Good Land Organics sells the green coffee beans wholesale to international and domestic clients and to local coffee roasters. The farm also offers fresh-roasted beans through its website at Ruskey said 8 pounds of cherries yield about 1 pound of dried green coffee beans.

coffee crop

Coffee cherries turn red when ripe, as shown in cup, and are then harvested and processed into green coffee beans. Good Land Organics sells green coffee beans to specialty roasters and consumers, and also offers freshly roasted beans.

“My ultimate goal is to provide specialty roasters and coffee shops with green beans and they get to roast it to their preference and then serve it fresh,” Ruskey said. “There is a time clock: Roasted beans should be served no later than 10 days after they are roasted or they start losing their aromas.

“When you drink the coffee and say, ‘Usually I need cream and sugar, but I don’t need cream and sugar; this is great,’ that’s my ultimate compliment, because the coffee is a balance of sweetness and acidity and has some body,” he said, adding that those qualities—as well as flavor that gets better as it cools—are what he looks for in a cup of coffee.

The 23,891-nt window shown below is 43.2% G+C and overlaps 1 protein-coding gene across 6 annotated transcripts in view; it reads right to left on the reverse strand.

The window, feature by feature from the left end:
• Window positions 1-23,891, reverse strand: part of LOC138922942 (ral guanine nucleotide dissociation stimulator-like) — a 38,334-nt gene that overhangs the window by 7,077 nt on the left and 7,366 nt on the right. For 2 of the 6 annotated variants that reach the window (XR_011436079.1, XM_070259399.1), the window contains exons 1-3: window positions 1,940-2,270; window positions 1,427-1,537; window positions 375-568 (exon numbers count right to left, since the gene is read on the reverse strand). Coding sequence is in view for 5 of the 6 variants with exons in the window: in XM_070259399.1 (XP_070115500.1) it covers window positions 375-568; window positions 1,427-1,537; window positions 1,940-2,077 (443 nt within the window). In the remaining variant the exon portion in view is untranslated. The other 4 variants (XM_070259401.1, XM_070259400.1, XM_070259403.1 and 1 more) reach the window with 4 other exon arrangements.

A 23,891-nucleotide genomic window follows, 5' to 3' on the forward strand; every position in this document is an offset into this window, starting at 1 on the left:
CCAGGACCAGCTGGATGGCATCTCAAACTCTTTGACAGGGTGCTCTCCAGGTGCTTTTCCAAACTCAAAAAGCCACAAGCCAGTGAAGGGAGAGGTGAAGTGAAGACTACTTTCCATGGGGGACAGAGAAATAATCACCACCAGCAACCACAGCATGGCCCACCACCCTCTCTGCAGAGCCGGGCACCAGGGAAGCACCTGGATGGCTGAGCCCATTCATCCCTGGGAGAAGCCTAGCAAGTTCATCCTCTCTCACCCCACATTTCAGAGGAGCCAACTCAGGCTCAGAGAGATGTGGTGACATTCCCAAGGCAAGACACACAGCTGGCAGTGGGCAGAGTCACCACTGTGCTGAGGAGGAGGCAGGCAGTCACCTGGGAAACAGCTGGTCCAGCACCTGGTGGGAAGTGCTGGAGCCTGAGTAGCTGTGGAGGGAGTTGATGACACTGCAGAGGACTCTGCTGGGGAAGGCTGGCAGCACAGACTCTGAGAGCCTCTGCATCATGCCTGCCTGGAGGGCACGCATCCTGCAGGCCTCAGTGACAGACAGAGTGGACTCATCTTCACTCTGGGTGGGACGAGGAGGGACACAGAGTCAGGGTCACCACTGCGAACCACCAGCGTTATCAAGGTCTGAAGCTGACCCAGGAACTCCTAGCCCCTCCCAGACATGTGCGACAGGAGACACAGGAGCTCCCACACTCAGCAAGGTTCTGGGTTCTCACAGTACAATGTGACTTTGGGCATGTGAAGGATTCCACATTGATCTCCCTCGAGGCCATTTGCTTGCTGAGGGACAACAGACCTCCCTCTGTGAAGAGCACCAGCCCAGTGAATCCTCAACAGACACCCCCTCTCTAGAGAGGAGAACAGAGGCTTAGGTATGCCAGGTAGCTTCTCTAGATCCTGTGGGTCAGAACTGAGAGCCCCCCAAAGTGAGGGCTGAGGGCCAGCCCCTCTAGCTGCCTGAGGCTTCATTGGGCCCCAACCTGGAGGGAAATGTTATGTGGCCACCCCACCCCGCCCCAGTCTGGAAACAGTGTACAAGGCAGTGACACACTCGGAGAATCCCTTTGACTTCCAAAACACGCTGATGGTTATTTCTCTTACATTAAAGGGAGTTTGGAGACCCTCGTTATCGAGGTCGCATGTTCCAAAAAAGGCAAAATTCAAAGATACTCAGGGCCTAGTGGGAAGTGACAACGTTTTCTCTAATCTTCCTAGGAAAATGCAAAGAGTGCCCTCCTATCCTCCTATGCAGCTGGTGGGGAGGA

In addition to selling coffee beans, Ruskey started a nursery that specializes in coffee tree varieties. He sells them to farmers interested in growing coffee and also to roasteries and coffee shops as décor.

“There are new roasteries popping up, new cafés popping up. It’s a new awareness of a consumable we’ve already been drinking quite frequently,” Mesta said.

“It would just be more fun to have more people exposed to the specialty side of coffee,” she added, “to have people go look for their local roasterie and get into coffee and see where we’re headed.”

Article published Jan./Feb. 2015 California Bountiful magazine
Story by Christine Souza
Photos by Michelle Nunes and courtesy of California Bountiful